Disagreeable liaisons

Innocent debutant Prime Minister Rishi Sunak is just trying to quietly govern the country, but people keep asking him annoying questions


It’s the salt that makes the caramel taste so good, the splash of red that lifts the Turner painting, the guitar riff that improves the vocal. What really makes Rishi Sunak’s appearances so special are the looks of pure loathing that flash across his face as he tries to smile at people who are disagreeing with him.

His final parliamentary session of the year was taking questions from the Liaison Committee, made up of the MPs who chair the various select committees of the Commons. The whole thing has a brisk pace set by Chairman Supreme Sir Bernard Jenkin, allowing the prime minister to talk out tricky subjects by giving wordy answers, so long as he looks like he’s engaging with the subject.

So, asked by Jenkin to say “in a single word” what the greatest threat was facing the UK, Sunak paused, before replying: “The increasingly complex and hostile international environment.” Which was a good answer, if also seven times the requested length. He spent a further minute expanding on this before Jenkin could get another word in.

All of this though was conducted in good humour. It’s possible that, of the six Conservative prime ministers that Jenkin has seen in his time in Parliament, Sunak is the one with whom he is most in sympathy: professionally Eurosceptic, but not someone you’d be embarrassed to find at your dinner table. Not someone who went to a School that intimidates him, but nevertheless someone who went to a School. Jenkin, meanwhile, is certainly the sort of MP that Sunak prefers, one with built-in respect for the office of prime minister.

Labour’s Sarah Champion was next. She didn’t go to any kind of School at all, and doesn’t have any respect either for Sunak or his office. “I’m interested,” she began, flashing the prime minister the kind of toothy smile that Red Riding Hood would have recognised as a warning sign. “Do you consider yourself a leader on the global  stage?” Next to her the Conservative MP Steve Brine tried to maintain a poker face, his eyes flickering for a moment at her effrontery.

The prime minister’s face shifted to the first level of Sunak Snippiness, a look of pain at the silliness of others. “Others will make that determination,” he said. “I’m very proud of the UK’s leadership in multiple areas.” He began to list the many things Britain had done, starting with providing tanks to the Ukraine. He might have got further, but she interrupted. “I’m interested in you.” Brine stared straight ahead with the air of a man who knows his wife is about to make a scene and is hoping that this might be averted by a fortuitous asteroid strike wiping out humanity.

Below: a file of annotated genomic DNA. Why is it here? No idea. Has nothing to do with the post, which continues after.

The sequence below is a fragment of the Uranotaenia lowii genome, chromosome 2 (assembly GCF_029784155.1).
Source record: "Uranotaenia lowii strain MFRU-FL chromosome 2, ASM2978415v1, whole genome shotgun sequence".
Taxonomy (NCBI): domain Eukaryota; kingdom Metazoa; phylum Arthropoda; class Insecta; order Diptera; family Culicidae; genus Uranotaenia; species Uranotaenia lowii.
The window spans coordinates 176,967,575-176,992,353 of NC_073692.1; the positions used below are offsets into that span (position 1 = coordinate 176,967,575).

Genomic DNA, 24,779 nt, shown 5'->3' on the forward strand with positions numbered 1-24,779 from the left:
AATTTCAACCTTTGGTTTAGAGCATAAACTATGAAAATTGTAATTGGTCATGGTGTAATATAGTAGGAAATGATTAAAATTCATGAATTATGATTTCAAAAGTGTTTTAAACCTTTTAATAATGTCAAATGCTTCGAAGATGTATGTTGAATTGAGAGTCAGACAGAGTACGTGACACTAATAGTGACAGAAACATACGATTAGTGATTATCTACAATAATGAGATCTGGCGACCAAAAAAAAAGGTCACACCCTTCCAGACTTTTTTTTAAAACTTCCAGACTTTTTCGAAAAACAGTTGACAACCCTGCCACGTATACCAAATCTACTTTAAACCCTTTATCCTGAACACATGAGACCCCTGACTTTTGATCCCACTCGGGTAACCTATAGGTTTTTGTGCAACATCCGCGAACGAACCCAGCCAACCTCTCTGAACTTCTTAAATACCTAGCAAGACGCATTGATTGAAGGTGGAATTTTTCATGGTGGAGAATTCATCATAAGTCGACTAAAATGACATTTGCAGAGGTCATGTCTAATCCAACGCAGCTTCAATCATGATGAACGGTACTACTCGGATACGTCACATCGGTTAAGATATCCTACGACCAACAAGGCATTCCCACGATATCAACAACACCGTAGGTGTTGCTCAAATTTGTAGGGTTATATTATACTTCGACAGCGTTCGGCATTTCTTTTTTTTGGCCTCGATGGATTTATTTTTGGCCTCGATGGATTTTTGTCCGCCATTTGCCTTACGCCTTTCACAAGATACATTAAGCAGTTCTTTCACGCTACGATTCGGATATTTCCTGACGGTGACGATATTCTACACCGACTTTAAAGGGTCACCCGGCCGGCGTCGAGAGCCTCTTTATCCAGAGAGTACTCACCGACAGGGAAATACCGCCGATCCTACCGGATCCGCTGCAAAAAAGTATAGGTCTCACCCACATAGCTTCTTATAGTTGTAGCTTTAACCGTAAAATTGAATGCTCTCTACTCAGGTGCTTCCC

Sunak Snippiness Level Two is a sort of baffled incomprehension that anyone could be so daft. “Well,” he said, just a trace of hardness creeping in, “these are things that I have done on behalf of the UK.” He’d brought a supporter with him, Craig Williams, a Welsh MP who despite the heat of the room was wearing a fleece bodywarmer under his suit. He folded his arms and looked disapprovingly at Champion.

She was undeterred. “If I could ask my question,” she said, with a level of icy charm one associates with a mother who has been told that her child is facing suspension and is about to rip the headmaster’s testicles off and wear them as a trophy. Did he regret cutting aid to Yemen?

“Er no,” Sunak said, a slight croak in his voice.


“I don’t regret the cuts I made to the whole aid budget. This was a decision I made as chancellor that was actually approved by the whole House of Commons.” We’d hit Sunak Snippiness Level Three: Aggressive Patronisation. He set out all the ways the UK remained a significant donor to other countries.

“Thank you,” said Champion. “I think this is the answer you gave to me six months ago.”

“And the facts remain the same,” replied Sunak, as though baffled that he should have to revisit this tedious turf again. “They haven’t changed.”

He began a very long answer about why cuts in help to Yemen weren’t related to recent problems in the country. Champion, conscious that Jenkin had given her a time limit, repeatedly tried to cut the prime minister off and move to a different subject. “I think it’s important on this point,” Sunak ploughed on, as Champion accused him of ignoring her questions, and Jenkin looked pained at the uncouthness of it all, and Brine studied something very interesting on the table in front of him. “I think it is important,” Sunak said again, “because it’s not just aid that will help the situation, it’s also military deterrence.”

“And leadership,” shot back Champion, bringing us to Sunak Snippiness Level Four: broad smile that stops well short of the eyes and the table thumped to emphasise his points.

By the time Labour’s Meg Hillier got to questions about the cost of the Rwanda refugees programme, and the reasons we’re not allowed to know it, we had hit Sunak Snippiness Level Five: Full Throttle Snippy Rishi, who has had enough of your bloody questions. “There is a balance to be struck,” he said, impatient at having to explain himself to all these tedious people.  “All these things, there is an appropriate balance.” He tried to look amused, but as Hillier interrupted him again he swallowed, and there it was, the marvellous grace note of fury that he is still having to deal with your bloody stupid questions.

Still, not long to go. After ninety minutes he was free and clear. Out of the door, and off for a relaxing Christmas break. A week and a half without any annoying questions, and with peace and goodwill to all mankind, except possibly the bastards who keep demanding answers.

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